Author(s): David McRaney
APA Style Citation
McRaney, D. (2011). You are not so smart. New York: Gotham Books/Penguin Group.
This book can replace the social psychology chapter. This would serve as a wonderful introduction to the field of social psychology for high school students or others who are relatively new to the field. The book reviews many concepts in social and cognitive psychology and provides the rational for how we often use the information around us to make erroneous decisions. The book is broken into chapters of a few pages and provides some easy demonstrations that would appeal to students and be manageable to use in class. For instance, in the priming chapter the list RKFBIIRSCBSUSSR is presented and the reader is asked to look at the list and remember all of the letters. This is followed by the recommendation to recall the list in ‘chunks’ such as RK FBI IRS CBS USSR which is more effective. The section on confirmation bias discusses the presidential election of 2008. Those who were already inclined to vote for Obama were more likely to purchase books that portrayed him in a positive light, whereas those who did not like Obama purchased books that portrayed him in a negative light. Instead of expanding their views and looking for information that might challenge their beliefs, people instead are far more likely to seek out information that reinforces what they already believe or think they know. McRaney provides some recommendations for alleviating procrastination, which may be helpful to high school or college students. The Availability chapter addresses the work of Amos Tversky and Daniel Kahneman. When provided with a list of names containing both famous and non-famous people, participants generally recalled more famous than non-famous names from the nineteen person list. They went on to assume that the list contained more famous names (it did not) because this was the information they had most readily available. The Obedience to Authority chapter addresses how the icepick lobotomy went on for so long uncontested because people believed that Walter Freeman was a legitimate authority. The unruly psychotic patients that were often subjected to this procedure were considerably “calmer” afterword, providing the results that many were looking for. The chapter entitled, The Just-World Fallacy describes that when we hear about a negative events happening to someone else we often blame the victim. We use this as a protective mechanism because we would like to believe that this same fate would not befall us. This is when McRaney invokes the title of the book, You are Not so Smart. This same rational is discussed in the Self-Serving Bias chapter, in which McRaney describes how we associate positive outcomes with our own affirmative behavior yet make external attributions when something goes wrong. Despite learning time and again that ‘You are Not so Smart’ at least one can rest well after reading the Spotlight Effect chapter knowing that when you wear an awful outfit or sing a terrible rendition of “Living on a Prayer” during karaoke few people will actually notice.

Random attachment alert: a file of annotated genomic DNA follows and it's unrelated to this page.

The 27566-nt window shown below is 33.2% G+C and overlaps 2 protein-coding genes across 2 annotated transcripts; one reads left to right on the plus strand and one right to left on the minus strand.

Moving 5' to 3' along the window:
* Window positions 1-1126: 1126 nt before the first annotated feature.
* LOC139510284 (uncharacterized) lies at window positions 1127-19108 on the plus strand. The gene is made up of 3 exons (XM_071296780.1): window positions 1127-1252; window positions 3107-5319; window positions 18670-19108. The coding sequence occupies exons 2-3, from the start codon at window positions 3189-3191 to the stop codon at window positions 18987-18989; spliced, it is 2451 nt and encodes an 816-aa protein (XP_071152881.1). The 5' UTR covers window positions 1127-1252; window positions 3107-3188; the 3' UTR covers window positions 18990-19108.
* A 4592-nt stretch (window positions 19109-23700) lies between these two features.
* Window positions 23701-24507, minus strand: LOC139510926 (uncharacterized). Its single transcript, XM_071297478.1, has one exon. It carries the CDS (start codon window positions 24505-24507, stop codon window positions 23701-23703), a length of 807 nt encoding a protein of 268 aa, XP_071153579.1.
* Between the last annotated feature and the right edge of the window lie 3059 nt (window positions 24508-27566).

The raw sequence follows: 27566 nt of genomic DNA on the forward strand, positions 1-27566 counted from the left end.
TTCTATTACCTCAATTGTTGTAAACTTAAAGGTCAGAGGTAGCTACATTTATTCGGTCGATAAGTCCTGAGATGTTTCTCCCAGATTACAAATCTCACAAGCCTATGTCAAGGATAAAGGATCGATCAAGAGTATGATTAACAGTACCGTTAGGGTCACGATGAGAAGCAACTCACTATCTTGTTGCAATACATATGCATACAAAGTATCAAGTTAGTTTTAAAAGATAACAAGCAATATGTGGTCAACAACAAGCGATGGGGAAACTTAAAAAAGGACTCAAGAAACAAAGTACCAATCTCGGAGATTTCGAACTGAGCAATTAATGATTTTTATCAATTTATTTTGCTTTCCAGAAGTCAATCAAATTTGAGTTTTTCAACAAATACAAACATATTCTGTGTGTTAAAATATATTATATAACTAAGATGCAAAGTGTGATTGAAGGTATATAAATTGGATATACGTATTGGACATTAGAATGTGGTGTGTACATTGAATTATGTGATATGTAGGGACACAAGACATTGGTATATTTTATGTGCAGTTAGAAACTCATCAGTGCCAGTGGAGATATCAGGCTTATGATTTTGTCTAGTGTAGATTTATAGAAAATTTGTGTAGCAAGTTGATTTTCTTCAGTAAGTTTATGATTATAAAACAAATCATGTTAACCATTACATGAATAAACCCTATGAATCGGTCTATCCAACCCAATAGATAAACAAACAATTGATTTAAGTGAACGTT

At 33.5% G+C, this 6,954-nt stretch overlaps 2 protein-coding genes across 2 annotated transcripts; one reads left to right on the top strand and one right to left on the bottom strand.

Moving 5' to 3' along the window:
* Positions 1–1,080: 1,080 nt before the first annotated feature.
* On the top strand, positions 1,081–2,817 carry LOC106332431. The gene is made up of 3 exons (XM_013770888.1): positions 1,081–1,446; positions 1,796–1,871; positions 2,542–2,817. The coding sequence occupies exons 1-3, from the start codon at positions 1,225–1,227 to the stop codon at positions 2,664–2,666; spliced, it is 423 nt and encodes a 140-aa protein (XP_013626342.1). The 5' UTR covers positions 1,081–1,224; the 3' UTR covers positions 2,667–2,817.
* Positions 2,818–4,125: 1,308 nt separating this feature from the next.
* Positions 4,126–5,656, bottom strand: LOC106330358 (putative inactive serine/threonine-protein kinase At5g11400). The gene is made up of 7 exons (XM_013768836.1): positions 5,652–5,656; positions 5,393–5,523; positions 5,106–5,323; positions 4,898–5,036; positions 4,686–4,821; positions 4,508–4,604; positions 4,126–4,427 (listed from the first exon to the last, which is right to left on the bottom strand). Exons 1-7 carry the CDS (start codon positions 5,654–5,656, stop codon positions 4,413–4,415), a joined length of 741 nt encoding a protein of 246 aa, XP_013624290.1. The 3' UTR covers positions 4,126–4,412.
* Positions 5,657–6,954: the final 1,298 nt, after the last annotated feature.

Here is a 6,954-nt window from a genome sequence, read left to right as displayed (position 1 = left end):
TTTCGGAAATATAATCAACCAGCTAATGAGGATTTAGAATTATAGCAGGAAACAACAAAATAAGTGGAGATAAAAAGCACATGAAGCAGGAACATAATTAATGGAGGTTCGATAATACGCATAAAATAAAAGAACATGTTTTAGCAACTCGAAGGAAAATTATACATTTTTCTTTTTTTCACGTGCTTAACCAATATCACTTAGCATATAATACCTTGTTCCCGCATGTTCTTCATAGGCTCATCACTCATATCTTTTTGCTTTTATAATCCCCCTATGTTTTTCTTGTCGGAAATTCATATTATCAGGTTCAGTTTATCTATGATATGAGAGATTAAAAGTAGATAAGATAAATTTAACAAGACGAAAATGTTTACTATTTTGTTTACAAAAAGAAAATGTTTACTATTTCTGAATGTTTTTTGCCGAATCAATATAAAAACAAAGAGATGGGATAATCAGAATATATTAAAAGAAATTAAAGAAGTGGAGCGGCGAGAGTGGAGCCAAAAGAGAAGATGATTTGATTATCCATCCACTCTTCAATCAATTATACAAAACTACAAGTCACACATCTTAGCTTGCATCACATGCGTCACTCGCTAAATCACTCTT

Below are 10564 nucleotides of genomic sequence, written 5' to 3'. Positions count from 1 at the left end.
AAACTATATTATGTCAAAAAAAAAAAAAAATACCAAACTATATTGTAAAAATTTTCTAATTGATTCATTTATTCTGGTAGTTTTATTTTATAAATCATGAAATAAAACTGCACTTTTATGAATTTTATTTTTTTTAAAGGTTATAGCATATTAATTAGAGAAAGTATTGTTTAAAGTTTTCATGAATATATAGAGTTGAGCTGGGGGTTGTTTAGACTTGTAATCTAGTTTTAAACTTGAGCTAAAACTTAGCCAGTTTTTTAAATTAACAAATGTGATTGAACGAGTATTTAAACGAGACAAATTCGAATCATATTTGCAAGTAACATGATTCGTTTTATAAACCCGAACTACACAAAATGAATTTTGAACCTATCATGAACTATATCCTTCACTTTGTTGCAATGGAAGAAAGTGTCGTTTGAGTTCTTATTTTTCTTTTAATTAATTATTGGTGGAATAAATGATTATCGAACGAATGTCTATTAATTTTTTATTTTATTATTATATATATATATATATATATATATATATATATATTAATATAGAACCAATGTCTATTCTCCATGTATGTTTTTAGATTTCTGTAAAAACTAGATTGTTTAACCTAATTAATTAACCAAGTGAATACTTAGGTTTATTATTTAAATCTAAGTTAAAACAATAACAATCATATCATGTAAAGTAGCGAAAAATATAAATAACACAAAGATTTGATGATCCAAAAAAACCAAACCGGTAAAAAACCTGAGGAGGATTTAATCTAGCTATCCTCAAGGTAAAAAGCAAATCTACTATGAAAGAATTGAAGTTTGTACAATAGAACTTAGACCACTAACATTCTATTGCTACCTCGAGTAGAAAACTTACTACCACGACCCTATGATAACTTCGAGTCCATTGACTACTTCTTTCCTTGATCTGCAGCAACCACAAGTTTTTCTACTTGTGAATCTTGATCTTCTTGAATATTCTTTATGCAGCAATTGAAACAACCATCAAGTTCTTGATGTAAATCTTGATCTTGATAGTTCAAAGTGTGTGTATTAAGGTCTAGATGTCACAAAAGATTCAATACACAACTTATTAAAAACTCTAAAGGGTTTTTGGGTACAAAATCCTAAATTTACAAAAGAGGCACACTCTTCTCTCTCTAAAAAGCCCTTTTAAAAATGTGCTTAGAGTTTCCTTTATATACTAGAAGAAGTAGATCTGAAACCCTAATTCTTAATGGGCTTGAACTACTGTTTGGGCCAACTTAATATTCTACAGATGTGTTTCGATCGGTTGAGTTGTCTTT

Other Related Resources
Website for You are Not so Smart: A Celebration of Self-Delusion (some items are not appropriate for students)
You are Not so Smart Quotes
Your are Not so Smart on Facebook
Psychological Figures and Concepts
Fundamental attribution error